Henderson feted for school leadership in state

School board member Roger Hannaford recognized a recent award given at the Feb. 10 USD 408 Board of Education meeting.

Superintendent Gerry Henderson received the United School Administrator (USA) Outstanding Service Award for his school leadership in Kansas and outstanding service to the association.

Henderson remarked he was “most appreciative of the many phone calls, e-mails, and personal expressions for congratulations.”

Martin Tice, business manager, reminded the board that low kindergarten enrollment has already cost $60,000 in lost budget, and in the next three years has a potential budget-authority loss of $500,000.

Tice said the base state aid per pupil will be funded at $3,863 for 2003-2004, which is a $27 cut estimated from the August 2002 projection now allowed.

The supplemental state aid (local option budget) will remain fully funded.

Presently the in-service state aid has been reduced by $2 millon, which provides for a 35 percent proration. This will be eliminated in fiscal year 2004.

Special education funded at 85 percent of excess cost-or $19,485 per teacher-will also be cut in 2004 to 83.9 percent (estimated at $19,285 per teacher) of excess cost and incorporated into the general fund with weightings of the severely multiple handicapped, other students with individual education plans including gifted, infants and toddlers.

Tice’s report also pointed out catastrophic formulas were incorporated into the weighting, therefore eliminating these as separate distribution calculations. Tice said state aid will be less, “but you still have LOB authority left, which means raising taxes.”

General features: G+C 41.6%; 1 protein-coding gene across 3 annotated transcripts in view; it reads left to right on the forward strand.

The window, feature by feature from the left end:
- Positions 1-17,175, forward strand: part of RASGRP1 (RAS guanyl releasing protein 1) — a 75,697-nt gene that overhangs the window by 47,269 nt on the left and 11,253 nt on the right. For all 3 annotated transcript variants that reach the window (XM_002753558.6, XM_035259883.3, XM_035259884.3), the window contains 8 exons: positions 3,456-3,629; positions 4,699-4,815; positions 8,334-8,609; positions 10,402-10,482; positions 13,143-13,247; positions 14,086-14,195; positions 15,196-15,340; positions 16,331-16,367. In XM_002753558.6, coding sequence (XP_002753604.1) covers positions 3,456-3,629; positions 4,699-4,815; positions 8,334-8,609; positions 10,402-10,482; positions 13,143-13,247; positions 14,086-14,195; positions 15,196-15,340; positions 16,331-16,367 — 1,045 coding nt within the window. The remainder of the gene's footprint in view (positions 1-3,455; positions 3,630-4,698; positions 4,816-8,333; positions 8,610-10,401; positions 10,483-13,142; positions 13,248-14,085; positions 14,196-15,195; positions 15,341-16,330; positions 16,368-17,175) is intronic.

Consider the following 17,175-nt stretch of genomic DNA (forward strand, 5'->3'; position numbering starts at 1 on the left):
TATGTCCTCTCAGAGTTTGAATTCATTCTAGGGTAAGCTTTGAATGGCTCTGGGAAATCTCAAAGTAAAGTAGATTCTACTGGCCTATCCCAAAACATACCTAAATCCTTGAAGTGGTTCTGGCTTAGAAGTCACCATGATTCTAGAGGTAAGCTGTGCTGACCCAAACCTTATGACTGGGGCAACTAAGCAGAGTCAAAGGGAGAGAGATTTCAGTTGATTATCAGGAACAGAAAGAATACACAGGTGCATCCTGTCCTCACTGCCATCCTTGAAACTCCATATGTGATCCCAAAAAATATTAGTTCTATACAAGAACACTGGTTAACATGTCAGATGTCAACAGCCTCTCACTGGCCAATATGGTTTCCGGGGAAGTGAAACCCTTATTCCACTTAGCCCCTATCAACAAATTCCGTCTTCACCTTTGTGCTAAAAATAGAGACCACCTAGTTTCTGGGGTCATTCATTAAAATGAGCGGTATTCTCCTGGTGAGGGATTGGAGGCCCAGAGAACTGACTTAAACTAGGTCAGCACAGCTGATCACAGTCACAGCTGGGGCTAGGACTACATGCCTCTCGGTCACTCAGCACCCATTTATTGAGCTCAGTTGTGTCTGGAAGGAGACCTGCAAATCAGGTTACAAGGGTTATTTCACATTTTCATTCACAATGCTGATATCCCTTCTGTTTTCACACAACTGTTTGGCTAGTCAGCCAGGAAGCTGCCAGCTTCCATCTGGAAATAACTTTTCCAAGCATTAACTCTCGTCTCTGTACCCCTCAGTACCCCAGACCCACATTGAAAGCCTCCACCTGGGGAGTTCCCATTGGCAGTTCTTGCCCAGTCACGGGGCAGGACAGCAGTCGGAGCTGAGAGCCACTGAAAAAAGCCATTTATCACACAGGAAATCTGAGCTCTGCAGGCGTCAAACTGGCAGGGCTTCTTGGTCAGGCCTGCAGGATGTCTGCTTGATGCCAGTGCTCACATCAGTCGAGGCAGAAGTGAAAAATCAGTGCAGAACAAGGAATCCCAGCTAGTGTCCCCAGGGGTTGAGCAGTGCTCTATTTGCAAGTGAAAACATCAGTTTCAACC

Henderson announced Marion High School has been invited to join the Mid-Central Activities Association. Susan Robson inquired about the middle school’s acceptance. Henderson assured the board the middle school has also been asked to join but, “it’s just not official yet.”

The board approved a recommendation to accept the science guide. Missy Stubenhofer, district curriculum coordinator, and Linda Allison, fourth-grade teacher, reported the state’s benchmark remain the same for grades kindergarten through 5, but changes need to be made in the sixth-grade through high school.

Board member Gene Bowers asked about the high school portion, particularly the environmental prospective. Stubenhofer said there was a “shortcoming” in earth and space science teaching and presently there is no one certified at the high school level for these areas.

She added these areas are covered “somewhat” in biology, chemistry and agricultural science. Stubenhofer and Allison agreed it is an issue to be looked at in the future since this will be mandated in 2005.

Allison said in previewing new texts “all new biology text books have earth science covered.”

In other business:

Stubenhofer reported a proposal allowing students to obtain a credit in oral communication by taking forensics or debate. Currently, only speech covers the credit for the graduation requirement. The curriculum is to be recommended at the March meeting.

Board members voted to continue the agreement with the vocational educational program with Newton USD 373.

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